The Savagnin tout-court is a different beast. The vintage was nicely selected to show off the classic nutty, deliberately oxidative, bouquet with its salty yet deeper flor influence, where the space above the wine in barrel allows the oxygen to do its thing in the void.
Tissot’s oxidatively aged Savagnin is a lovely wine. It still shows real freshness and is not heavy. Some oxidatively aged Savagnin cuvées can almost feel like a “baby Vin Jaune” (as some describe them). It’s true that many Savagnins are originally earmarked as Vin Jaunes, but for a string of reasons maybe didn’t quite make the cut for the six years plus ageing required. Those can be genuine bargains.
It’s good to taste both wines together in a room full of people who, I think, in most cases had not tasted overtly oxidative wines before. Many were quite shocked by the Savagnin, although I myself found it ultimately the most rewarding of the two. But it was a valuable lesson about consumer expectation.
Domaine de Montbourgeau L’Etoile Cuvée Spéciale 2017 ($107)
This second wine from L’Etoile’s most highly regarded producer is labelled as the classic village appellation wine but it has a twist: it showcases a Jura tradition which I seem to see less and less these days, a blend of Chardonnay and Savagnin. This was originally a Chardonnay estate, in an appellation probably created to showcase Jura Chardonnay. The domaine does make a wine labelled L’Etoile from only that variety, but Nicole, when she took over, wanted to make Vin Jaune so she planted Savagnin. Now her top L’Etoile is a blend of the two varieties, although with considerably more Chardonnay than Savagnin.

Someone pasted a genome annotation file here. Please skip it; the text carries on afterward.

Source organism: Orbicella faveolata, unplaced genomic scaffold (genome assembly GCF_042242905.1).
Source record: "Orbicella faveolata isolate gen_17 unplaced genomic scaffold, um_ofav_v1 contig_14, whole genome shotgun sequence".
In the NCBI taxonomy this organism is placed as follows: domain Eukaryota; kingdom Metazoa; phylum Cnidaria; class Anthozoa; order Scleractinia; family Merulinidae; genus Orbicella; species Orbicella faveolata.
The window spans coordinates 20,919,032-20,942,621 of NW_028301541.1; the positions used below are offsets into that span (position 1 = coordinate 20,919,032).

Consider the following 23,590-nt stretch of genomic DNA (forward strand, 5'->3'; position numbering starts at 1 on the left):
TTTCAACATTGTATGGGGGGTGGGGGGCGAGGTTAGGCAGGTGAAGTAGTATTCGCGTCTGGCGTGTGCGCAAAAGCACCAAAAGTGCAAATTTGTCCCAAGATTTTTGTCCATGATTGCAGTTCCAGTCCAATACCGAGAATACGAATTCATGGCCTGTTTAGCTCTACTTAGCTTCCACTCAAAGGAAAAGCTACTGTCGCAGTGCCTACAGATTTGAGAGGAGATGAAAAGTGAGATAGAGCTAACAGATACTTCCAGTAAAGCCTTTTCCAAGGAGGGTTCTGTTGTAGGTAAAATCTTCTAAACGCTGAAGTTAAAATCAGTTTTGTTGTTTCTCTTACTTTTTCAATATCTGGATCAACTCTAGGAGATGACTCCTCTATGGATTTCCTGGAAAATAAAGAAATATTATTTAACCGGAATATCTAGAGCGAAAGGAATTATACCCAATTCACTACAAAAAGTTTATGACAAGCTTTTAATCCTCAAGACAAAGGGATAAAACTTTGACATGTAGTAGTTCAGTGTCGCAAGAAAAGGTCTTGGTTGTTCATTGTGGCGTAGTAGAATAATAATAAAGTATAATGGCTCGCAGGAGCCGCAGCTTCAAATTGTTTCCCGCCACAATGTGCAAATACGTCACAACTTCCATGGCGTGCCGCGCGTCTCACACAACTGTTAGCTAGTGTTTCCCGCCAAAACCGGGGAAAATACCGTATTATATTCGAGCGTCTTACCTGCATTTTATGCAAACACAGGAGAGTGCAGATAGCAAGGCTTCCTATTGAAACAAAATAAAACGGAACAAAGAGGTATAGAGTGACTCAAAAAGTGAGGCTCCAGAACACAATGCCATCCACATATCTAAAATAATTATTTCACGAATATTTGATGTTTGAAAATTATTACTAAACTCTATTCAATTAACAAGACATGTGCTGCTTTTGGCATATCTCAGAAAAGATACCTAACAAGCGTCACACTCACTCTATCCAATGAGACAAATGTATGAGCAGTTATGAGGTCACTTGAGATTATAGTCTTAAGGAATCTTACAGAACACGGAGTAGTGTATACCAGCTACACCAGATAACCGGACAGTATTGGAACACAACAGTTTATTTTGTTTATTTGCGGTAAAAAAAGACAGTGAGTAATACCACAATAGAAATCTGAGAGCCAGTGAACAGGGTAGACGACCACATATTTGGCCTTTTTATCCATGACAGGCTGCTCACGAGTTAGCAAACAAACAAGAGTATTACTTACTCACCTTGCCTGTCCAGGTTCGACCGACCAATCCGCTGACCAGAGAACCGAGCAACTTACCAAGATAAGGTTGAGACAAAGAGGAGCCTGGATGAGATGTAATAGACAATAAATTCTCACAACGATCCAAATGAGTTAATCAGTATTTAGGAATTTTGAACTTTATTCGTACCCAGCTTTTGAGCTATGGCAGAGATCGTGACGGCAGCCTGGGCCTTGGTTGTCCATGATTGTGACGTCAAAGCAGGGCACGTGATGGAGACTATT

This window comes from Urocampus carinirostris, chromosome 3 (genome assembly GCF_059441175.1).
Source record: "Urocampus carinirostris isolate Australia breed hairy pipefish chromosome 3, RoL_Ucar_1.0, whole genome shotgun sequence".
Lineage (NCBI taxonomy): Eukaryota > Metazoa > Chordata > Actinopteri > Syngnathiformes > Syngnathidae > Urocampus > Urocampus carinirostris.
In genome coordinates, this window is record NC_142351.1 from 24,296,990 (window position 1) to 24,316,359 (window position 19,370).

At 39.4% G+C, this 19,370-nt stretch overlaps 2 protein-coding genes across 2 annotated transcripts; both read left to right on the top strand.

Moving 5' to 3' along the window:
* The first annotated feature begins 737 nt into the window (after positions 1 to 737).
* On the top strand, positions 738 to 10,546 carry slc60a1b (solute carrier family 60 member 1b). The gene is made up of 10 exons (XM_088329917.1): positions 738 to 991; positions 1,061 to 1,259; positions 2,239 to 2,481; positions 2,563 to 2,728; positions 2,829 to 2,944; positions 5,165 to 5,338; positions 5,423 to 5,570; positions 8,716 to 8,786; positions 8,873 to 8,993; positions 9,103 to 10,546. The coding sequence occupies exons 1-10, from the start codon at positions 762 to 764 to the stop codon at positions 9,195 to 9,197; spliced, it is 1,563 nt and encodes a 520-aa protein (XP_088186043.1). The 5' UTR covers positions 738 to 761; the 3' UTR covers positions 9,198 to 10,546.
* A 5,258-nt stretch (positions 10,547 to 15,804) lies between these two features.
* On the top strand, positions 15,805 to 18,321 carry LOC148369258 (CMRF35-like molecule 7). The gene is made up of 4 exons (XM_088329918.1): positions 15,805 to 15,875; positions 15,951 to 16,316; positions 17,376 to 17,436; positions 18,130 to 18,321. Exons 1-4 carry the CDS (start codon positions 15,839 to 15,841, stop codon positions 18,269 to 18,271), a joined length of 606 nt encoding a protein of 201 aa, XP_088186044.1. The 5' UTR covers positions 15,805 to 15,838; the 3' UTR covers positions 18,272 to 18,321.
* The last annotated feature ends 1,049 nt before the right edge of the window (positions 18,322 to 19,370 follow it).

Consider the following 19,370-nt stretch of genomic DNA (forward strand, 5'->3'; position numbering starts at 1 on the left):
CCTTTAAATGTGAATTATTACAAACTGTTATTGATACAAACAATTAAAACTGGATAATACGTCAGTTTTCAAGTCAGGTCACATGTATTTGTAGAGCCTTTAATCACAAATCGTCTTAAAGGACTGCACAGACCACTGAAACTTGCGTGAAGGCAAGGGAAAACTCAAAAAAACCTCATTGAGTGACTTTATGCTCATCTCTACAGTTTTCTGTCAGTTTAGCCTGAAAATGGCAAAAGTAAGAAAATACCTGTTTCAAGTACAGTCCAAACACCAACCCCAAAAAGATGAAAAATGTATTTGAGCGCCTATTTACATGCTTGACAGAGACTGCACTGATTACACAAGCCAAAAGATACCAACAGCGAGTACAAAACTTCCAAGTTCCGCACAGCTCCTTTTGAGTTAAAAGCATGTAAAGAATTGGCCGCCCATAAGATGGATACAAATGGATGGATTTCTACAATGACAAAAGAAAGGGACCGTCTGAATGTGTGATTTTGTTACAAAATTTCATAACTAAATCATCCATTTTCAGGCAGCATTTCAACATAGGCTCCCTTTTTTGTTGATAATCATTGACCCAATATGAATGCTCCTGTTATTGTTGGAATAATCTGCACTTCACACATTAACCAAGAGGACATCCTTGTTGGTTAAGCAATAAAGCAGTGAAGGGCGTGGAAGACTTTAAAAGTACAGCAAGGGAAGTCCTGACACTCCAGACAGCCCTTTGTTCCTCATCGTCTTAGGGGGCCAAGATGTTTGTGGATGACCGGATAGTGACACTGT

The terroir for this cuvée is very rocky and the Chardonnay vines are said to be very old. The ageing regime for Cuvée Spéciale is very interesting. It starts out being fermented in oak, where it remains with classic, almost Burgundian, bâtonnage through the colder months (to keep the lees in suspension), then undergoing the malolactic. All very much classic Chardonnay élèvage. However, thereafter the wine is not topped up. During four years in old wood a thin voile of yeast/flor forms. I’d not really liken it to Vin Jaune for a myriad of reasons. It’s something different altogether, and in my experience unique. It’s a complex wine which I’d very much like to taste with a decade or more in bottle, if only. It’s a little-known Jura gem.